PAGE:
we can learn to have that trust, faith, belief, and surrender in Him. It removes our own “self” from the picture. We see His love for us and gives us a desire to know Him. It helps us refocus from ourselves to focusing on Jesus.
Though sinking is not the goal, sinking is allowed to bring us to the goal of submission and trust so that we will desire nothing else but to continually hold on the the hand of Jesus. Does Jesus ever try to rescue us before we sink? I believe the answer is Yes!
If Peter was walking on the water and he had not glanced at his companions in self exultation and satisfaction, but a wave had disconnected his gaze on Jesus, would not Jesus have spoken a Word through the wave to keep Peter focused? Or would Jesus not have commanded the wave not to interrupt the focus in the first place?
Jesus had a foreknowledge of what would happen to Peter. Jesus knew
Peter's vulnerabilities. Jesus knew that this experience would bring Peter to a humble surrender...of which He desires for us all.
I wonder, if Peter had not asked, would Jesus have called Peter to walk on water? I think Jesus would have preferred to do some “dry land training” instead, but is willing to work with our own ambitions and desires. Sometimes I think we also sink because we are just not where we are supposed to be. We want to be somewhere, doing something, taking opportunities because they look exciting and expect Jesus to help us, hear us, guide us. We later discover that the whole adventure was our own will not the will of God and in the sinking experiences usually that follows, we find our lessons.
I believe that Jesus loves us enough to train us wherever, but His ultimate goal is the less traumatic dry land training rather that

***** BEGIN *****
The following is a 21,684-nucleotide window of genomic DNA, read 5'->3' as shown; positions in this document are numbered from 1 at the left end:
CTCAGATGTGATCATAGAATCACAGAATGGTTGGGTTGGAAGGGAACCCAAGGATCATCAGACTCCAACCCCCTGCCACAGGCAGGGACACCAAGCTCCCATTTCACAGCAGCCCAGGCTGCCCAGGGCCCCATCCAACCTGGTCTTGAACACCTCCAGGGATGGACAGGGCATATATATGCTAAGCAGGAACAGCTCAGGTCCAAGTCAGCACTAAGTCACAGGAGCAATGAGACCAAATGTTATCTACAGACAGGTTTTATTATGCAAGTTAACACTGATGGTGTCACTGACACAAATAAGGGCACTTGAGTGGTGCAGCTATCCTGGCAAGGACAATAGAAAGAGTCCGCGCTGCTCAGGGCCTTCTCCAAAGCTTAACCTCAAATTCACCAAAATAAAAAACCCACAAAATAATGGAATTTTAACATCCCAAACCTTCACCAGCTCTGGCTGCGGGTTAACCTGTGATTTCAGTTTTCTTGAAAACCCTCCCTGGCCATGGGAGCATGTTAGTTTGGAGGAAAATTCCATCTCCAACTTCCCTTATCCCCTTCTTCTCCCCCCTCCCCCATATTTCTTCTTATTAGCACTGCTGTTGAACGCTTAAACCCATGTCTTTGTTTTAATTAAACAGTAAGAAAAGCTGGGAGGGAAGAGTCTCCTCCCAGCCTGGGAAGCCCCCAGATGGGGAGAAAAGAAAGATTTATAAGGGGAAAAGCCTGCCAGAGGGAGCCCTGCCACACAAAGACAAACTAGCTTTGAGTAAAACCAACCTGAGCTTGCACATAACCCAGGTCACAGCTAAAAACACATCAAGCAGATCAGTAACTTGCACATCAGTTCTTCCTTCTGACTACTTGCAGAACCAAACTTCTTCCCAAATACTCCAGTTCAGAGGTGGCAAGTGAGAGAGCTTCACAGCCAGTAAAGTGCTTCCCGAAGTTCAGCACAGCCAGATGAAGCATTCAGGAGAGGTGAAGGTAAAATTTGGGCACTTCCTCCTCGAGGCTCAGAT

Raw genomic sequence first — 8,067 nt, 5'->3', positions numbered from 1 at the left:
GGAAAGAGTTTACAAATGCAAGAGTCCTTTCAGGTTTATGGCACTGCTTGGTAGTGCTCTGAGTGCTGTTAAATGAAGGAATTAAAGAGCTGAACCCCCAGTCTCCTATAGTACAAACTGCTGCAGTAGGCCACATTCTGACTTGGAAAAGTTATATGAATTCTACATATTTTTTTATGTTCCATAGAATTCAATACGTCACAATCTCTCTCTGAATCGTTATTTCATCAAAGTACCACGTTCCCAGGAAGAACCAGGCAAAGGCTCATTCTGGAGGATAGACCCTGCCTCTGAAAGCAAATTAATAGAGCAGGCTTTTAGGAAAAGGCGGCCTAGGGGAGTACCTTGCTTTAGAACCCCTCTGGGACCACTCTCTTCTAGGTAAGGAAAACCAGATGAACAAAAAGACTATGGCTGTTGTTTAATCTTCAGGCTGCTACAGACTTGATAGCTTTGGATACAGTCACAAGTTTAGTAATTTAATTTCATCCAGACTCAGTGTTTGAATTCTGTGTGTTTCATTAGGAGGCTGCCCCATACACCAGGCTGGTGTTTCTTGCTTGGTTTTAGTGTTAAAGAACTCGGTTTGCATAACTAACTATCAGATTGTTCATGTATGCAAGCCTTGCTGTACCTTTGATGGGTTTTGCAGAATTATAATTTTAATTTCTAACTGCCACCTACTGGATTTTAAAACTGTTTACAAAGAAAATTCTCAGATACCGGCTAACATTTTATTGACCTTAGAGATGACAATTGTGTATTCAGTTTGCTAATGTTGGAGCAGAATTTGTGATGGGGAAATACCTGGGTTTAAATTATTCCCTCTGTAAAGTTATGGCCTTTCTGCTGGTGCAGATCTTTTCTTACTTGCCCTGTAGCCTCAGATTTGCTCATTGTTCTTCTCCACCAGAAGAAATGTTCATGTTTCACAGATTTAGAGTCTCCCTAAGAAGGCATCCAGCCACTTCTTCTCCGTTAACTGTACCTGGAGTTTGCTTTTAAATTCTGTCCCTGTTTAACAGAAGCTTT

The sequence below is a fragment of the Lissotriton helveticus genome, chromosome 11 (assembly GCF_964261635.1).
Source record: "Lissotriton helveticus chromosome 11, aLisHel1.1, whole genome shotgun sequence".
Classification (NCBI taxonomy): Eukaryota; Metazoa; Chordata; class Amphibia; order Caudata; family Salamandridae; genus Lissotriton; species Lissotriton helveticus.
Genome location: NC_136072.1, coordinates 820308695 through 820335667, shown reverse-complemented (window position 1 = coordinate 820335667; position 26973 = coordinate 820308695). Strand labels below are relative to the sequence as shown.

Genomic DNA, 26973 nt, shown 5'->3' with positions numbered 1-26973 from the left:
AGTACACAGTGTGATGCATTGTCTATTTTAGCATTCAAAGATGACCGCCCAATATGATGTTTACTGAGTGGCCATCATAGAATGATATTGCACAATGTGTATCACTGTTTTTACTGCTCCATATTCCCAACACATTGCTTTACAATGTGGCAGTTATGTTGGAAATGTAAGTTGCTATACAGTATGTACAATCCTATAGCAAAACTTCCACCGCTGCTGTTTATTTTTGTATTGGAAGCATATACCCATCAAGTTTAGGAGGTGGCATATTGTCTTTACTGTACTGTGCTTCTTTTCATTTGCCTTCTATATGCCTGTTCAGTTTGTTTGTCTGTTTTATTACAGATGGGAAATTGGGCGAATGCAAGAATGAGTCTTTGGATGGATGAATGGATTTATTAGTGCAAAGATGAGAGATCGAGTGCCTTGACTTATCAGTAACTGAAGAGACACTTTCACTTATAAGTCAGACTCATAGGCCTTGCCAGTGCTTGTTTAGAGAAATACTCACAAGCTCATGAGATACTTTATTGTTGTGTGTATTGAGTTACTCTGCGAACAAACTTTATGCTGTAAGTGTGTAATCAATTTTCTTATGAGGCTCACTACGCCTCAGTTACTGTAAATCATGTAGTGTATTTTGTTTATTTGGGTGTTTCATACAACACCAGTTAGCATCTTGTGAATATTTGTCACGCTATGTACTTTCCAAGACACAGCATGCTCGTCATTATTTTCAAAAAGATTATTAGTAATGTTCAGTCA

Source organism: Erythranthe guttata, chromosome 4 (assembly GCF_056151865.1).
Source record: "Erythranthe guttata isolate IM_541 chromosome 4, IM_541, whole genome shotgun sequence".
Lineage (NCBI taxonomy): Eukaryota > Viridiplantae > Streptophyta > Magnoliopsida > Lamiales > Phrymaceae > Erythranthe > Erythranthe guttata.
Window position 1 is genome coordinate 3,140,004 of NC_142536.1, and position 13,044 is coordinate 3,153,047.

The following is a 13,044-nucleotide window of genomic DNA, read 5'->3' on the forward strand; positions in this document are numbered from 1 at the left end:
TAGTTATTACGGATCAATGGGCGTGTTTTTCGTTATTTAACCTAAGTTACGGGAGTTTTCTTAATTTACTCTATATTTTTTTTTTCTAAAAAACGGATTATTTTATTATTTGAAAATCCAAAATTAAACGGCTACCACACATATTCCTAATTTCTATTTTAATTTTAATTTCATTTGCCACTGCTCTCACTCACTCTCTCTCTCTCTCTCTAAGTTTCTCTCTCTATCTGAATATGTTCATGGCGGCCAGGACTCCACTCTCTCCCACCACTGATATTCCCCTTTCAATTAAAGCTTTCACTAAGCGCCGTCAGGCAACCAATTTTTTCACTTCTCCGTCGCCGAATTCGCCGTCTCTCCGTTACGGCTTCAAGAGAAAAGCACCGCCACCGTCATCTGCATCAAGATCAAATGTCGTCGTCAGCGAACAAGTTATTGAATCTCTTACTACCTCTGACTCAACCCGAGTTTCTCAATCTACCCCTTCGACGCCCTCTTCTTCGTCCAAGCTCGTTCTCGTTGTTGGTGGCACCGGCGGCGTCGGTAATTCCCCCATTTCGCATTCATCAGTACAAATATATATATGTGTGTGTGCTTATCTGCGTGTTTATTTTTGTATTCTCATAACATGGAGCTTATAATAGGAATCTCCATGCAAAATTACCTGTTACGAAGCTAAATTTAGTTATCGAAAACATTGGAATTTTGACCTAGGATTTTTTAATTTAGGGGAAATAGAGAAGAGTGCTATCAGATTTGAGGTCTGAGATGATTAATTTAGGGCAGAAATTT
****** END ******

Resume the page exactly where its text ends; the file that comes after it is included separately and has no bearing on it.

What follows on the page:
underwater experiences. No matter where we are, in a storm that could've been avoided by obedience, on water precariously standing on pride, in a boat laden with fear, no matter where, Jesus comes to us. His timing is ultimately when it will teach us the most.
But He does come. He knows at this point we have lost focus. He knows we can't see for looking. He knows we can't stand or walk for that matter. He knows....and because of our weakness He comes.
Just as surely as putting out your hands is instinctive when you are falling, so too is Jesus's hands of love instinctive to save. He can't help Himself.
So today as I am asking Jesus if I may come to Him as I am, and when He says to me “come”....
-I trust that He is holding my hand and that I must not let go.
-He is keeping His eyes on me – I must not disconnect from His focus
-He directs my path – I surrender and He wills me to do according to
His good pleasure
-He helps me recognize my own inabilities – so that I depend on His abilities
He is ALL
Dear Jesus take this heart of mine and make it Yours. I cannot hold on, walk on, carry on without You. My focus gets distorted so quickly.
Take it all
Oh Jesus and be ALL in me is my prayer.
Orti J. Weich